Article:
An e-bike’s setting plays a key role when using the maximum or minimum power. Some riders never set their bike to give out maximum power. While riding up the trail, it is best to use the maximum power. Still some e-bike riders would prefer to use LEVEL 2 of PAS out of a total of 5 levels to get the exercise and not go that fast.
However, if the rider wishes to increase the speed and decrease the pedaling effort, the best option is to crank it up to PAS to the max level.
While riding on a trail, it is a good practice to keep switching the power up and down between PAS level 2 and PAS level 3. Keeping the PAS level 3 constant while riding on sand leverages the rider to maintain control and power easily.
Another factor worth noticing is that riding a 350-watt e-bike at full speed all the time is not at all same as riding a 1500-watt e-bike at full speed. So, the choice of power assistance also depends on e-bike’s power available to the rider.
One e-bike power usage strategy you may want to use
Most of e-cyclists do not usually assist their e-bikes at full electric power all the time as this dries up the battery cells way faster as compared to adjusting level of assistance depending on the terrain, stage of the trip and other factors.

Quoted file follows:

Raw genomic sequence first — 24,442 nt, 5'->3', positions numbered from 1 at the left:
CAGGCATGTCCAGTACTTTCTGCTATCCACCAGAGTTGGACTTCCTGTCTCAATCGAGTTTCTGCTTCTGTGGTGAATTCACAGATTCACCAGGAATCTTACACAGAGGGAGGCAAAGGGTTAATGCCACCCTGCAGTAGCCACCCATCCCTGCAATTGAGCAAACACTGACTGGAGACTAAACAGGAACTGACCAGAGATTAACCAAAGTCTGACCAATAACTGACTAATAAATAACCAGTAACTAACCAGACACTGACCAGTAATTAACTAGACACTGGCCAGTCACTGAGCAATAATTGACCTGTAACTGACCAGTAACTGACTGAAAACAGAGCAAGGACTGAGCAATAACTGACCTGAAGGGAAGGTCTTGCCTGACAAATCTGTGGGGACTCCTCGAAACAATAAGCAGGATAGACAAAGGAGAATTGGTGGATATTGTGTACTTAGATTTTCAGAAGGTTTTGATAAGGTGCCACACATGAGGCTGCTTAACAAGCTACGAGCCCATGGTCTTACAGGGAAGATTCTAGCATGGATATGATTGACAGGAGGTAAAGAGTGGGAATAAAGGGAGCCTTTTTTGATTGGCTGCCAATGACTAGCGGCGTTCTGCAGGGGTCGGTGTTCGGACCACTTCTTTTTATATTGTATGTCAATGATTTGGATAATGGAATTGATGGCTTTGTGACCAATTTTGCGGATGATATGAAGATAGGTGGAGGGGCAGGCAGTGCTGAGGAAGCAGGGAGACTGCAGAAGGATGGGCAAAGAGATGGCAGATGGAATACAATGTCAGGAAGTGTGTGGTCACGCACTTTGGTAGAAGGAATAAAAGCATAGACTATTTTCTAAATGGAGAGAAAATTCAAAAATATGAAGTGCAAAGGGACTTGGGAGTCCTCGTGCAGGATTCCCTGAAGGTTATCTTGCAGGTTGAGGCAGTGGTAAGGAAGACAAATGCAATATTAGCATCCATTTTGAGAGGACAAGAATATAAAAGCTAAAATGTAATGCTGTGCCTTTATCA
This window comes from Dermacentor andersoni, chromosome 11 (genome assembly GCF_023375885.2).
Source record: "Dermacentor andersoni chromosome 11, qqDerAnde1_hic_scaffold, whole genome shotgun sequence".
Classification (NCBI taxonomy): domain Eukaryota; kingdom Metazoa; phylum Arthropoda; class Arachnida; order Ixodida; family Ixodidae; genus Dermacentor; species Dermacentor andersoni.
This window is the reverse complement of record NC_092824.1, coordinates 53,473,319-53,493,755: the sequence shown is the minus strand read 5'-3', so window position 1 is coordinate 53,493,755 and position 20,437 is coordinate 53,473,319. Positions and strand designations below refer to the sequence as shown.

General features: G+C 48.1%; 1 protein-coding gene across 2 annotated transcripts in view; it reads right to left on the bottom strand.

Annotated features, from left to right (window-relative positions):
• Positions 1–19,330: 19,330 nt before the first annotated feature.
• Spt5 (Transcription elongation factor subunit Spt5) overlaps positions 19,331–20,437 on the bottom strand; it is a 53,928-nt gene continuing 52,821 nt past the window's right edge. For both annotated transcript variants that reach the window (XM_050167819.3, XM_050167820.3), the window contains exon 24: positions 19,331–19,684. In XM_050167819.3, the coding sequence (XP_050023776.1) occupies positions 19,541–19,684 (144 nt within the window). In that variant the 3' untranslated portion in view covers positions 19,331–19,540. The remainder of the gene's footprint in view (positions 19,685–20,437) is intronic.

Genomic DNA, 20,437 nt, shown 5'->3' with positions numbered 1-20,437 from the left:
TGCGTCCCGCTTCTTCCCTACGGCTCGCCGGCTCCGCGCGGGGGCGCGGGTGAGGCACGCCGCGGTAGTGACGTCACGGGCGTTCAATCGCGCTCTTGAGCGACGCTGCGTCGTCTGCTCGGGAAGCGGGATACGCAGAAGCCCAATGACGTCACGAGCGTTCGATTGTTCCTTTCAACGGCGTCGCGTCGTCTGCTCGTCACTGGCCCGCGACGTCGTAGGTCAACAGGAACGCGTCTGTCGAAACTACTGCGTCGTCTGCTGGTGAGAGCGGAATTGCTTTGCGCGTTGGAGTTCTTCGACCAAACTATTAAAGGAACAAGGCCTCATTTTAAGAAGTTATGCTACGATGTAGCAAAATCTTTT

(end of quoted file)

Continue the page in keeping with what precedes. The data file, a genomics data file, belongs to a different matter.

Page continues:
Here is a strategy you may want to try if you would like to conserve battery charge for longer during your trip:
- If you are up for a little workout and like to keep yourself fit and healthy, use ECO or lowest PAS level when getting started;
- If you are fighting with the head wind, increase your pedaling power or increase the level of assist to NORMAL, TRAIL or even POWER mode. The increased power mode would help if you are in a hurry and want to reach somewhere faster.
- You can use TURBO or full power mode if you are riding uphill or you are very tired at the end of your e-cycling trip and you are heading home. However, you need to ensure that you have enough battery power to still help you make it home.
How to use a derailleur?